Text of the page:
Wednesday, July 8, 2009
Helen Degen Cohen's Habry
I first read Helen Degen Cohen's poems about her experiences and her parents' experiences during and after the Holocaust in the early 90s. At the time, I was writing about my parents and their experiences in the slave labor camps in Germany, and I found in Helen's poetry a voice that seemed to understand and speak of a world with a depth and complexity and compassion that I wished I could echo.
Helen wrote about her experiences as a child during the war. She was in the Lida Ghetto in Belorus, then in hiding with her parents in the town's little prison (where her father, a barber and jack-of-all-trades, created a flood only he could fix, in order to show the Gestapo how indispensable he was). Later, separated from her parents, she was in hiding again in a cabin surrounded by the farm fields she grew to love and the flowers that grew alongside them. The flowers were like habry, cornflowers. While she was in hiding, her parents were with the partisns in the resistance, as described in the new movie Defiance.
Her story and the way she told it touched me. I still can't relate what happened to her when she became separated from her parents and her mother gave her a tin cup without tears coming into my voice. I searched out her writing in little magazines like Spoon River Poetry Review and The Wire and anthologies like Blood to Remember: American Poets on the Holocaust and Concert at Chopin's House: A Collection of Polish-American Writing.
Her fiction and essays blew me away, but I found myself especially drawn to the voice in her poems. I re-read them and thought about them and wrote a scholarly article about them.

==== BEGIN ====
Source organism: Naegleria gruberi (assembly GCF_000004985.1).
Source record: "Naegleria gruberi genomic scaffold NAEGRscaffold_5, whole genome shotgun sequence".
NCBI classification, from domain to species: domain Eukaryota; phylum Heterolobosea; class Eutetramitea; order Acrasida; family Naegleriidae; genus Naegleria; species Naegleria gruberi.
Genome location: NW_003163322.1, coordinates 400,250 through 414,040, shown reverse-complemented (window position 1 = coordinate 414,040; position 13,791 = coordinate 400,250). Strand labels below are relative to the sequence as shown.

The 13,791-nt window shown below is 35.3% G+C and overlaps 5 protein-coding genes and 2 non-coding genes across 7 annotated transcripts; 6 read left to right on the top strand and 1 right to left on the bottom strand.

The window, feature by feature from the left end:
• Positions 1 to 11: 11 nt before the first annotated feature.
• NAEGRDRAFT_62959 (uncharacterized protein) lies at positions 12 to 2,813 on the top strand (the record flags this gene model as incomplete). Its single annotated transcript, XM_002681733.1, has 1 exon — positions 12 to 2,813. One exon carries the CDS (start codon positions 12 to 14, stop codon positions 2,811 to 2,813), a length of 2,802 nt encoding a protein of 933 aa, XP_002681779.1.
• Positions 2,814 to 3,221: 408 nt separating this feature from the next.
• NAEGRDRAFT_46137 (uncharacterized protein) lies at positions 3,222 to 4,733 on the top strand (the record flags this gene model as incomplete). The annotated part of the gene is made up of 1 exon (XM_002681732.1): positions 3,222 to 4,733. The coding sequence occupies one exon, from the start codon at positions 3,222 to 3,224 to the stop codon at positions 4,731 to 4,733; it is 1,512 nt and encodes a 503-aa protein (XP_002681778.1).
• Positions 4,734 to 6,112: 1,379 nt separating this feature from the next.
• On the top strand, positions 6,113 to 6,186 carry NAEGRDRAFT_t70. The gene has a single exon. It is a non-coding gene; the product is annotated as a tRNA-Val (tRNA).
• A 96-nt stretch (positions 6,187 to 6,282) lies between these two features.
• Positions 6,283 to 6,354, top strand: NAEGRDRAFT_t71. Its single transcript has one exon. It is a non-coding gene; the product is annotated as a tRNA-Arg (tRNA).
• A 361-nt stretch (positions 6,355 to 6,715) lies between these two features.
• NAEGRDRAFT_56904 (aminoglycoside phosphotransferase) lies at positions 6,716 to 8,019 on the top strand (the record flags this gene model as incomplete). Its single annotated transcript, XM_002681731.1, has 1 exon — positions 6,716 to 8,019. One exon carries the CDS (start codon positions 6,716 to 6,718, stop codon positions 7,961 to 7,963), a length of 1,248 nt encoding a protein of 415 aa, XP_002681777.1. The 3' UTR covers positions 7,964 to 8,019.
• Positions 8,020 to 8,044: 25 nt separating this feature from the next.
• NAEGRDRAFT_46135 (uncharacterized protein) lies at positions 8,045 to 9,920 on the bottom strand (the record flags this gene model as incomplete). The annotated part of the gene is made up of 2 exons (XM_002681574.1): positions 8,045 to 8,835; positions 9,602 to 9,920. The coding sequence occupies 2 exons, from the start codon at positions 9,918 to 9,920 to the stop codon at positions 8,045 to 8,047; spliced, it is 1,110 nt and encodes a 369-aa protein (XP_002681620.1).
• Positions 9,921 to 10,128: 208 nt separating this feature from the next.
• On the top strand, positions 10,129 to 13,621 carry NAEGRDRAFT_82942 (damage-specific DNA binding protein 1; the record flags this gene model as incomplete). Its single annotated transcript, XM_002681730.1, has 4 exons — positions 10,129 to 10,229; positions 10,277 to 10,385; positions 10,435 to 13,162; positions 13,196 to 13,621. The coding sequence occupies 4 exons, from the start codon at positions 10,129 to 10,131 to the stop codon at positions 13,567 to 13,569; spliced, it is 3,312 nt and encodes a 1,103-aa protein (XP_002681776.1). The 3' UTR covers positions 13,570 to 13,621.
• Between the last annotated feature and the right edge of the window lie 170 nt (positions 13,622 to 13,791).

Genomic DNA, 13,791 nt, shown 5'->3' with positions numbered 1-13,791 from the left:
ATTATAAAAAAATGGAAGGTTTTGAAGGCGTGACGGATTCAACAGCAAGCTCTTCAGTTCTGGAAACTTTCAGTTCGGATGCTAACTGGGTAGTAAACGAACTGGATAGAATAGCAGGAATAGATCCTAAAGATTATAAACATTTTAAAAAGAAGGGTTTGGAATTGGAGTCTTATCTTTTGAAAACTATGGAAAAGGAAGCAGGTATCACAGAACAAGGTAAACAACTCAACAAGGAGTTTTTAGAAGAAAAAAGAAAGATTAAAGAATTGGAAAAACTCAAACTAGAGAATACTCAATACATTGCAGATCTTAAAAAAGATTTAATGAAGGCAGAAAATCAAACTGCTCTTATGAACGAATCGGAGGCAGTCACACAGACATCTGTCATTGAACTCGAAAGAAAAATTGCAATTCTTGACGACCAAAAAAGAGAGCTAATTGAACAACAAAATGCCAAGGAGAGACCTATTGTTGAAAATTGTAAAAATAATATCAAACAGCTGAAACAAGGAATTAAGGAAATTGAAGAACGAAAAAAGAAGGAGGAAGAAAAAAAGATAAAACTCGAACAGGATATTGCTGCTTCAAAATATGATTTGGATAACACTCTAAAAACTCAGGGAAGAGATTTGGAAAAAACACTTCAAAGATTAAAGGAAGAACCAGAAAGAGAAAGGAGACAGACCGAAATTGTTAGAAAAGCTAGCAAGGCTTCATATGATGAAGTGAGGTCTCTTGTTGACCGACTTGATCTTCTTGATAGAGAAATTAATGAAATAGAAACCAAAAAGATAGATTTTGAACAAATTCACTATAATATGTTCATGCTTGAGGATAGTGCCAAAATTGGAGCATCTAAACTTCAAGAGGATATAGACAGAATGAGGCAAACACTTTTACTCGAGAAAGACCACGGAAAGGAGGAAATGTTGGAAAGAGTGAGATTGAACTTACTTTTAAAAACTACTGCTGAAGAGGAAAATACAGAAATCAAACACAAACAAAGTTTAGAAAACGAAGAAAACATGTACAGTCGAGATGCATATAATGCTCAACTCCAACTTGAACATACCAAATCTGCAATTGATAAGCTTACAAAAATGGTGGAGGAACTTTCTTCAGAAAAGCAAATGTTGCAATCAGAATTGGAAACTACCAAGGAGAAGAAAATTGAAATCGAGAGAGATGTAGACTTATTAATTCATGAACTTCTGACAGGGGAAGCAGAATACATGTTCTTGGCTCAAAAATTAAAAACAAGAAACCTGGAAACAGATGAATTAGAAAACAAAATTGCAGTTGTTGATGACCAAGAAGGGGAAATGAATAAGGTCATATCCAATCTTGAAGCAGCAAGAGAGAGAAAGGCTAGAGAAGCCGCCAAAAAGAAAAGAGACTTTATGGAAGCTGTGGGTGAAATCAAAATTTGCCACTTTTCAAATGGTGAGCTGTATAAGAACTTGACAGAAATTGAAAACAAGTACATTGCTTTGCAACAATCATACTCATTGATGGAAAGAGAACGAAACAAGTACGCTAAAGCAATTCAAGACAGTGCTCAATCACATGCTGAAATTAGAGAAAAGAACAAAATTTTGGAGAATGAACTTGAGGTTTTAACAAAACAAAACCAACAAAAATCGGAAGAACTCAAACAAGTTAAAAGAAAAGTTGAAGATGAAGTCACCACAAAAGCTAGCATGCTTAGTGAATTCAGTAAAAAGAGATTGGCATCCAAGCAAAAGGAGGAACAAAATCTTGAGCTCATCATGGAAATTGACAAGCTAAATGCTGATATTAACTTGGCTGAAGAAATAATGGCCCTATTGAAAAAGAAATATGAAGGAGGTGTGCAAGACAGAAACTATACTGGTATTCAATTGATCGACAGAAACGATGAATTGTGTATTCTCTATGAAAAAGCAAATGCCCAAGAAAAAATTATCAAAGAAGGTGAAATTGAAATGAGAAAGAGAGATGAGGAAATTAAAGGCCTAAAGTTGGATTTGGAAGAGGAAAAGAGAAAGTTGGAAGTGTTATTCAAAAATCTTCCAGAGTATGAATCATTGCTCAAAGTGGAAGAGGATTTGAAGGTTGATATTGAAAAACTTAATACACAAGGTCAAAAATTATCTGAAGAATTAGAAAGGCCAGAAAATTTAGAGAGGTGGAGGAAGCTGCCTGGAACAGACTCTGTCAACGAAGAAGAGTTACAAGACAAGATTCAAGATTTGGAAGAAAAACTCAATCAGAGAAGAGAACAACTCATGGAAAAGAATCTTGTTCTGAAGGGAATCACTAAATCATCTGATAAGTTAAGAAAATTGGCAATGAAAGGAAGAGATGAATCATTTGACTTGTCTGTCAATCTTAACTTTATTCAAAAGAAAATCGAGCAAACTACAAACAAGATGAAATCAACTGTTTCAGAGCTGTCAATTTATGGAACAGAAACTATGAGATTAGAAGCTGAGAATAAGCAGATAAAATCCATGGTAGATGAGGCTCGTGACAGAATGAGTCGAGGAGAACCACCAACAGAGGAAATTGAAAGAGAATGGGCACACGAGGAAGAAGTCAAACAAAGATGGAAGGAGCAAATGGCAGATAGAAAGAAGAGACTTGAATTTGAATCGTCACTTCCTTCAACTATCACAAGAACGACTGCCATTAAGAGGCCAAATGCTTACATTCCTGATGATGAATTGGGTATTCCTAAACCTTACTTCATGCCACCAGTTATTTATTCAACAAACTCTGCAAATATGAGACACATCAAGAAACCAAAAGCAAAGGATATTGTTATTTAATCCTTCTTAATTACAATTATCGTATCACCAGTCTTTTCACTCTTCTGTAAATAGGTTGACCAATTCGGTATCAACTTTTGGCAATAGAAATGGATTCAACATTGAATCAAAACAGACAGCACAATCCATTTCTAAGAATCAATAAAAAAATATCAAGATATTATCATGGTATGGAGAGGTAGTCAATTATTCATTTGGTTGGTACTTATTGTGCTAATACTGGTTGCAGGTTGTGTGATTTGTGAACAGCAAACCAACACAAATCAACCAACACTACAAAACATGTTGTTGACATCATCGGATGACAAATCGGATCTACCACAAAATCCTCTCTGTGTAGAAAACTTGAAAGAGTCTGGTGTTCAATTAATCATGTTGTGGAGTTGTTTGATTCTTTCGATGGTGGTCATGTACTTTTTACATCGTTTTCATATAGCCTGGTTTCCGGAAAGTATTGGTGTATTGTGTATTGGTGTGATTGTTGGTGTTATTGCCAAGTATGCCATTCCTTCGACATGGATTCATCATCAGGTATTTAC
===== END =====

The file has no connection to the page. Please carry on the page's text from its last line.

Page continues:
When I heard that Helen was finally gathering these poems together and publishing them along with more recent poems about her experiences, I looked forward to her book more than I can remember looking forward to any other book of poems.
That book Habry was everything I had hoped it to be.
Here is one of my favorite poems from Helen's new collection:
I remember coming into Warsaw, a child
out of a sheer, sunlit countryside,
where sometimes a goat made the only sound in
all the universe, and a car engine would certainly
tear the wing of an angel. Entering burnt Warsaw
and the Sound of the World, how strange, how lonely
the separate notes of Everything, lost in a smell of
spent shots still smoking, a ghost of bombs, a silence
of so many voices, the ruined city singing not only
a post-war song but an Everything hymn of dogs wailing,
a car, a horse, a droning plane, a slow, distant
demolition, hammers like rain, the hum, the hum,
bells and levers and voices leveled and absorbed
into the infinite hum in which the ruins
sat empty and low like well-behaved children,
the ruins, their holes, like eyes, secretly open,
passing on either side, as we entered Warsaw, an air
of lost worlds in a smoky sweet light ghosting
and willing their sounding and resounding remains
Helen Degen Cohen's book Habry is available from Puddin'head Press and Amazon.
I've also posted a blog about her earlier book On a Good Day One Discovers a Poet at the blog Writing the Polish Diaspora.
Helen's memoir about returning to Warsaw to find the Polish woman who helped save her appears at The Scream on Line along with a number of her poems and a short story based on her childhood experiences, "The Edge of the Field."